Second, as it turned out, 2000 was still the early days of interdisciplinarity as an ideology. The Gulbenkian Commission’s report Open the Social Sciences, Donald Stokes’ Pasteur’s Quadrant, and the formulation and promotion of the notion of Mode 2 knowledge13Michael Gibbons et al., The New Production of Knowledge: The Dynamics of Science and Research in Contemporary Societies (Sage, 1994). (collaborative, interdisciplinary, practical research) had just started to intersect with the agendas of university administrators, funding agencies, and practitioners. By the 2000s, the idea that disciplinary and/or basic research was either inferior to interdisciplinary and/or solution-oriented research, or not worth investing taxpayer money in, became conventional wisdom in parts of the higher education and research policy worlds. Some of the essays in “Interdisciplinarity Now” engage this development. At stake, I would argue, is not whether interdisciplinary work should be supported and encouraged, but how. As Frickel, Albert, and Prainsack have recently argued, the top-down pressures to “be” interdisciplinary can have unintended consequences on scholars, institutions, and perhaps the practice of interdisciplinarity itself.14Frickel, Albert, and Prainsack, eds., introduction to Investigating Interdisciplinary Collaboration. While the accountability questions raised in these debates on research funding are necessary, their cautionary point is a welcome one.“The reciprocal and dynamic relation between disciplines and ‘interdisciplines’ is an essential tension.”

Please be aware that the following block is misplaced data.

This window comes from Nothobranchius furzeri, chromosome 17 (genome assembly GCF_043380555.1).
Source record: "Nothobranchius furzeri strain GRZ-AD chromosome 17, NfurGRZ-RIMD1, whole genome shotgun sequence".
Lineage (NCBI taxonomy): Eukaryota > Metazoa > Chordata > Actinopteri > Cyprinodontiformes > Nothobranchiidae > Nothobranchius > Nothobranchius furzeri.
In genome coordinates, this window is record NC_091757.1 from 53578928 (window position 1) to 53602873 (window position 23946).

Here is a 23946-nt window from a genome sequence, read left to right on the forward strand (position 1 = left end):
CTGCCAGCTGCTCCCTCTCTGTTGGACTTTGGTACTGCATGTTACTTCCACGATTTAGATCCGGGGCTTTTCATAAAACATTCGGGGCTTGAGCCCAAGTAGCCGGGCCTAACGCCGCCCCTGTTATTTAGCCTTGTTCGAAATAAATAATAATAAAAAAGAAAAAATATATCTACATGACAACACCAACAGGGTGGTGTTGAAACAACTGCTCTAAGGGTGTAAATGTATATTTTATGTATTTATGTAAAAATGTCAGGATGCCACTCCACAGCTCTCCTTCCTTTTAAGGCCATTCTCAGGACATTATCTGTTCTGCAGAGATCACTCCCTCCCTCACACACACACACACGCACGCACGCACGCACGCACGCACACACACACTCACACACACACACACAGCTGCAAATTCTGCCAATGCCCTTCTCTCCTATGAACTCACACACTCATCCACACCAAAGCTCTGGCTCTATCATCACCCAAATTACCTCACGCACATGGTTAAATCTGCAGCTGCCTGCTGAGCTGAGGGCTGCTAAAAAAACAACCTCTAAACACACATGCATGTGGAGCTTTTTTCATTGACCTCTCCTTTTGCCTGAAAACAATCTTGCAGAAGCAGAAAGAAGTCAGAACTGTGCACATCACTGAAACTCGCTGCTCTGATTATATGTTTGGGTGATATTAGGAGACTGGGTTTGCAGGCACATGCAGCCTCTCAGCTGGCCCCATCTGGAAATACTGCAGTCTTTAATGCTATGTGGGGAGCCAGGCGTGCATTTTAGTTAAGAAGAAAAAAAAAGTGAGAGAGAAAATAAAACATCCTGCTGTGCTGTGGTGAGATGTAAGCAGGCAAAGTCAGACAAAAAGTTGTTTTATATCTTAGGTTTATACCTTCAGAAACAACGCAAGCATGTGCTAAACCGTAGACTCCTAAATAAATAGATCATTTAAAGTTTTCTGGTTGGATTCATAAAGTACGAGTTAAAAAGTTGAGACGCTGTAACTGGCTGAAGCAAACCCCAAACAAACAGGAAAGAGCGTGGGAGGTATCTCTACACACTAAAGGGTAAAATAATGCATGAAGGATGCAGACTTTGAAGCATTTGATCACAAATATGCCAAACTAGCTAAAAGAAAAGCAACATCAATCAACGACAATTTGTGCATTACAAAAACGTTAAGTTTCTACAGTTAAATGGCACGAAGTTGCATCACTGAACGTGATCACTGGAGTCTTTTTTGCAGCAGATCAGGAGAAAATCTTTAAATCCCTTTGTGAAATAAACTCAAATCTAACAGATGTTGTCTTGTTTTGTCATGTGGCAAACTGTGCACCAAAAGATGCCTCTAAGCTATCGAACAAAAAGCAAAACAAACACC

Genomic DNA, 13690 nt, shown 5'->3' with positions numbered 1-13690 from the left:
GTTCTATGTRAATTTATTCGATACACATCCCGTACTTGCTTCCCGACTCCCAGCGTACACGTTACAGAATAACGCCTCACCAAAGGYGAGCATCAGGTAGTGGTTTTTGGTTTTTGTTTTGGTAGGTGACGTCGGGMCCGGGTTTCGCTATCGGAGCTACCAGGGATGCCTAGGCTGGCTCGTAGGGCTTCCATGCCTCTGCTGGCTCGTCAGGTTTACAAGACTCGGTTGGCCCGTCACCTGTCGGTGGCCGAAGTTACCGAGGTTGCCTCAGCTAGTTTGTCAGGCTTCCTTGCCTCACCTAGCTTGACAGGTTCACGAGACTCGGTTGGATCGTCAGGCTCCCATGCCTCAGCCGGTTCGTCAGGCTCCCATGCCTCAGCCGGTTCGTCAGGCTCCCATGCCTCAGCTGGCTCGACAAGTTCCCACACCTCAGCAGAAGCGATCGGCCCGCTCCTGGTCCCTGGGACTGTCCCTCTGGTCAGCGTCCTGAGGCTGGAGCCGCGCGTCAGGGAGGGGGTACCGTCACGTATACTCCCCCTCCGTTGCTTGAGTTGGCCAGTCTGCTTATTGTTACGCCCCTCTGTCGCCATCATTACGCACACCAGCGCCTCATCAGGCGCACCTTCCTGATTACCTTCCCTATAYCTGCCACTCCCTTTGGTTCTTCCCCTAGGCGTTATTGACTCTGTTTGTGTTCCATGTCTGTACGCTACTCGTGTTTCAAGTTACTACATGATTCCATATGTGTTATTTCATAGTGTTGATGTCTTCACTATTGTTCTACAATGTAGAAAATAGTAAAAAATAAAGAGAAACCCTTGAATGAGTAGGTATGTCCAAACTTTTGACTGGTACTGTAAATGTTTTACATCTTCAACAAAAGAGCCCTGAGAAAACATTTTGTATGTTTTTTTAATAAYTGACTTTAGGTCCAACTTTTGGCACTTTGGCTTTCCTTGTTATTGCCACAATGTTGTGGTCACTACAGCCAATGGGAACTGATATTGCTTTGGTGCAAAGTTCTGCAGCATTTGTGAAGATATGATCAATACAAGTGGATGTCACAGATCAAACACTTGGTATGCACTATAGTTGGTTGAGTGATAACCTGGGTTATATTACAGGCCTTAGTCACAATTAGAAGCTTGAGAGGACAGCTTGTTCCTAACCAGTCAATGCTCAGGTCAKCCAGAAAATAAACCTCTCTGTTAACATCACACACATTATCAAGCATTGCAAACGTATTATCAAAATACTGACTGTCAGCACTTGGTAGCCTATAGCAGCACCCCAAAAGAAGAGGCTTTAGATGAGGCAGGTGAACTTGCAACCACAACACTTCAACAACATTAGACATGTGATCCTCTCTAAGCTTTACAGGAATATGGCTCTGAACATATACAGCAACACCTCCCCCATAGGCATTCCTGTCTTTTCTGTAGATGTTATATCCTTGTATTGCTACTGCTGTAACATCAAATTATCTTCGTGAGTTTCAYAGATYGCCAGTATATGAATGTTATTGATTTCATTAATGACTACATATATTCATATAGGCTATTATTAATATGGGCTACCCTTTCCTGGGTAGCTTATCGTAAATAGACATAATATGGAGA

Partly because we now have growing evidence of what interdisciplinarity looks like in practice, we have a more realistic view of what makes interdisciplinary research possible. If the current degree and kind of such work is deemed insufficient, we are now gaining a better sense of how to get “there” from here. This brings me back to disciplines. If they are not, or not only, obstacles to interdisciplinary work, but also necessary conditions to it, then demonization is not a constructive strategy to get “there” (wherever that may be). The reciprocal and dynamic relation between disciplines and “interdisciplines” is an essential tension. Wissoker wrote that “interdisciplinary work needs to be seen as a compromise, a hybrid between disciplinary forces and the desire to use concepts and methods from—or speak to—other disciplines.” In his response, Bender reminds us that this hybrid, however difficult to foster, is itself a necessary condition for the renewal of disciplines: “if we wish to keep addressing the issues of contemporary life and if we wish to maintain intellectual vitality in the disciplines, we must keep advocating and doing interdisciplinarity, however impossible.”